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Concurrent End-Stage Cardiomyopathy and Aortic Disease in Patients with Marfan Syndrome
Timothy Smith1, Jose Sleiman2, Nikita Zadneulitca3, Cedric Sheffield3, Viviana Navas2, Jaime Hernandez-Montfort2, Mauricio Velez2, Nicolas Brozzi3.
1Ross University School of medicine, Bridgetown, Barbados, 2Cleveland Clinic Florida Department of Cardiology, Weston, FL, USA, 3Cleveland Clinic Florida Department of Cardiothoracic Surgery, Weston, FL, USA.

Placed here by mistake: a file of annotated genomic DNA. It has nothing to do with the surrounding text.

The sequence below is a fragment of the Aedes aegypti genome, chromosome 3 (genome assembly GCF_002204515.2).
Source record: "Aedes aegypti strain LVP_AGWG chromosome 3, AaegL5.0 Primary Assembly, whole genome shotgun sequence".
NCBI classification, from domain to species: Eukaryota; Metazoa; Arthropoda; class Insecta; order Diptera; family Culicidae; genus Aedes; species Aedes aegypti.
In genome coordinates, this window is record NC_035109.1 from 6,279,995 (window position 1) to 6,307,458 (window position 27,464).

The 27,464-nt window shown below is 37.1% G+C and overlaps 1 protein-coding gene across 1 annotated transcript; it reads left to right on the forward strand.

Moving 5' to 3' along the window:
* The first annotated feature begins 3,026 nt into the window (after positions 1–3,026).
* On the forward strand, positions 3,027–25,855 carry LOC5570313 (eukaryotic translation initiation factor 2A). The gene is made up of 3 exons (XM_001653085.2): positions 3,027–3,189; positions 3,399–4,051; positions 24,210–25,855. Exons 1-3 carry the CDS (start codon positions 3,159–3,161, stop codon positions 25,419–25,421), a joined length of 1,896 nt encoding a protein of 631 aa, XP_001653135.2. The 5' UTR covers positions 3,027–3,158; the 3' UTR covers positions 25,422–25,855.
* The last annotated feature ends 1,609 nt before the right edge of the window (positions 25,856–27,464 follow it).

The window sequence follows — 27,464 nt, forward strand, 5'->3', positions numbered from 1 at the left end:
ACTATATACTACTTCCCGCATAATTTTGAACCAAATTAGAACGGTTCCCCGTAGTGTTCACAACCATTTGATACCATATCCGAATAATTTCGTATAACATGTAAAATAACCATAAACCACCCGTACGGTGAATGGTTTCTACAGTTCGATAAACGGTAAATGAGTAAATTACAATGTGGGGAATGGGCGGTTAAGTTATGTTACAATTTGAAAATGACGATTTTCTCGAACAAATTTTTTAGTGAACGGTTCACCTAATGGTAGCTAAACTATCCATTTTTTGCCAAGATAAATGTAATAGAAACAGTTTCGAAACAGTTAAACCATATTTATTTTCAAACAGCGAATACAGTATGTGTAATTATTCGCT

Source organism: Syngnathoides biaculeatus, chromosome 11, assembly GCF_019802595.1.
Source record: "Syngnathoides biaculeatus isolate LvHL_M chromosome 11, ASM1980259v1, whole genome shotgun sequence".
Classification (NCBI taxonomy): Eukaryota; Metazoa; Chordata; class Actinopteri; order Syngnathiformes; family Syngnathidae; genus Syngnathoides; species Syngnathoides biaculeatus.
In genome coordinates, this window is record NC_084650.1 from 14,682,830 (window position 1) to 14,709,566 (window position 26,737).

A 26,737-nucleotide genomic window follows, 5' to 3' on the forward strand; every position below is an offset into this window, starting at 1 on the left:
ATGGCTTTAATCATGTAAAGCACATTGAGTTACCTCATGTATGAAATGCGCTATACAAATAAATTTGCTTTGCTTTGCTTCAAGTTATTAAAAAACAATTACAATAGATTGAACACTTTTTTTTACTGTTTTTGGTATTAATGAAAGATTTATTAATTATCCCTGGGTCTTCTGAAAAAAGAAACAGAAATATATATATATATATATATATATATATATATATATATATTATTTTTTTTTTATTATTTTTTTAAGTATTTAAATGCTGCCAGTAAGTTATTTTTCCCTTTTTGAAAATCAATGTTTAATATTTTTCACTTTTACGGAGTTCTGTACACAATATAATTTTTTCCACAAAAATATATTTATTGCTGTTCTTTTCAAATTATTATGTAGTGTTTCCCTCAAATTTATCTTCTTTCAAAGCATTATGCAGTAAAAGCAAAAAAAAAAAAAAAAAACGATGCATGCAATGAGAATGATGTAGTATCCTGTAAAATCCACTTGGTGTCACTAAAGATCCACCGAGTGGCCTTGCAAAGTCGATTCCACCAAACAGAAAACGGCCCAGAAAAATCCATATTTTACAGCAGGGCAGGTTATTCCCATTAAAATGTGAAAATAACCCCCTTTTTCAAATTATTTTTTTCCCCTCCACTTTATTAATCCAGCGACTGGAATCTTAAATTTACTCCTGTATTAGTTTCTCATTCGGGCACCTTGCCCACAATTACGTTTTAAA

Background: Marfan syndrome (MFS) is a connective tissue disorder that can lead to aortic disease, arrhythmias and heart failure. Many centers historically have been reluctant to offer orthotopic heart transplantation (OHT) for patients with MFS with concurrent aortic disease due to complexity of the surgery and perceived inferior results when compared to patients without MFS.Methods: We present a case of a patient with MFS, non-ischemic chronic biventricular systolic heart failure (Ejection fraction = 10%), ascending aortic aneurysm repaired by Bentall procedure 1 month prior, who had an out of hospital cardiac arrest followed by multiple episodes of ventricular arrhythmias due to end-stage cardiomyopathy, who underwent a heart transplant at our facility.Results and Conclusions: Our patient had a full recovery and is now 6 months post transplants with no complications or readmissions. Literature review showed patients with MFS who underwent OHT had no difference in mortality compared to patients without MFS. Even though OHT is technically more challenging when combined with concurrent intervention for aortic disease, it should be considered as a life-saving operation for patients with MFS.


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